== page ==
In 1967, John U. Monro, dean of the college at Harvard, left his twenty-year administrative career at that prestigious university for a teaching position at Miles College—an unaccredited historically black college on the outskirts of Birmingham, Alabama. This unconventional move was a natural continuation of Monro’s life-long commitment to equal opportunity in education. A champion of the underprivileged, Monro embodied both the virtues of the Greatest Generation and the idealism of the civil rights era. His teaching career spanned more than four decades, and, as biographer Toni-Lee Capossela demonstrates, his influence reached well beyond his lifetime.
In addition to being a talented administrator, Monro was a World War II veteran, a crusading journalist, a civil rights proponent, and a spokesman for the fledgling Peace Corps. His dedication to social justice outlasted the fervor of the 1960s and fueled bold initiatives in higher education. While at Harvard he developed a financial aid formula that became the national template for needs-based scholarships and earned him the title “The Father of Modern Financial Aid.” During his decade at Miles College he spearheaded a satellite freshman program in the economically depressed Greene County, then went on to help design a literacy program, a senior research requirement, and a writing-across-the-curriculum program at Tougaloo College. When hearing and memory loss drove him from the classroom, he moved his base of operations to Tougaloo's Writing Center, working with students in a collaborative relationship that suited his personality and teaching style. Only in 1996, after struggling with the symptoms of Alzheimer’s for several years, did he retire with great reluctance.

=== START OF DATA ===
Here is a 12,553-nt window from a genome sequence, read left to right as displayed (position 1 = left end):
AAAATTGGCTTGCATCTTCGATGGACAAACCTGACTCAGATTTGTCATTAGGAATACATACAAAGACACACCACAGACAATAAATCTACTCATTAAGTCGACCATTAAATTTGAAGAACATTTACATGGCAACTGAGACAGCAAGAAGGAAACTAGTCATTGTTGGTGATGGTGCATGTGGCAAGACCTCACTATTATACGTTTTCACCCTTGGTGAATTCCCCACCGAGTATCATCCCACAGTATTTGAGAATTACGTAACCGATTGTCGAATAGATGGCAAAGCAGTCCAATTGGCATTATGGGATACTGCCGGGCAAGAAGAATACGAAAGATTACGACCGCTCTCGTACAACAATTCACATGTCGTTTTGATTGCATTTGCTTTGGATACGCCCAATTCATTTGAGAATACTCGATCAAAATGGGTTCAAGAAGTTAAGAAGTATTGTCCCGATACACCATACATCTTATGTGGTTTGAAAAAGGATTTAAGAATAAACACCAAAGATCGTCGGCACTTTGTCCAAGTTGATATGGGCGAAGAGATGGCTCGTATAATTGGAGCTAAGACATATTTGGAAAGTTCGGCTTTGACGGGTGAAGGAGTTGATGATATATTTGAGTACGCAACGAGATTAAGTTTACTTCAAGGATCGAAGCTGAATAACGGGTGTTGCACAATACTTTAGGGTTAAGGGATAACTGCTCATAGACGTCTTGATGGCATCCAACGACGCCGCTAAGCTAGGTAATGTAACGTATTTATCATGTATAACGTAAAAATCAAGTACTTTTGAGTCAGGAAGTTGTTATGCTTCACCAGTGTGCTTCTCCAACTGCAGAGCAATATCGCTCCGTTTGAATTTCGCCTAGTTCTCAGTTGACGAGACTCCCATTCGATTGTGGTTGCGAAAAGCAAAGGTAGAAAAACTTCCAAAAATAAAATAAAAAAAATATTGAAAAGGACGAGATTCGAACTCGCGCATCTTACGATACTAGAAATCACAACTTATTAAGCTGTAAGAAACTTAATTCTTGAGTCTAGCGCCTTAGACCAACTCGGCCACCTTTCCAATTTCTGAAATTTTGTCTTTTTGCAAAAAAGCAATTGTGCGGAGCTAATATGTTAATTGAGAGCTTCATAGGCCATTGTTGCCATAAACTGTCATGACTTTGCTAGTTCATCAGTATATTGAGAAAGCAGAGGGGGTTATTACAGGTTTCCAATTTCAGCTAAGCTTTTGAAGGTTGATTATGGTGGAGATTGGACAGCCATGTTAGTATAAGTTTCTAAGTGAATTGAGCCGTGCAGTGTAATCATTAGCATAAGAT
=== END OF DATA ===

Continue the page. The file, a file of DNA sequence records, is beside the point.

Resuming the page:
Toni-Lee Capossela is professor emerita at Stonehill College, where she was director of the Writing Program and the Writing Center. She holds an undergraduate degree from Boston University and graduate degrees from Brandeis University.
Praise for John U. Monro
“Capossela is to be congratulated for John U. Monro: Uncommon Educator. Her book will clearly be of interest to historians of black education, the civil rights movement, and the U.S. South.”—Journal of Southern History
“John U. Monro touched many lives, including my own. Toni-Lee Capossela's long-awaited biography does justice to this fascinating man.”—Linda Greenhouse, author of Becoming Justice Blackmun: Harry Blackmun's Supreme Court Journey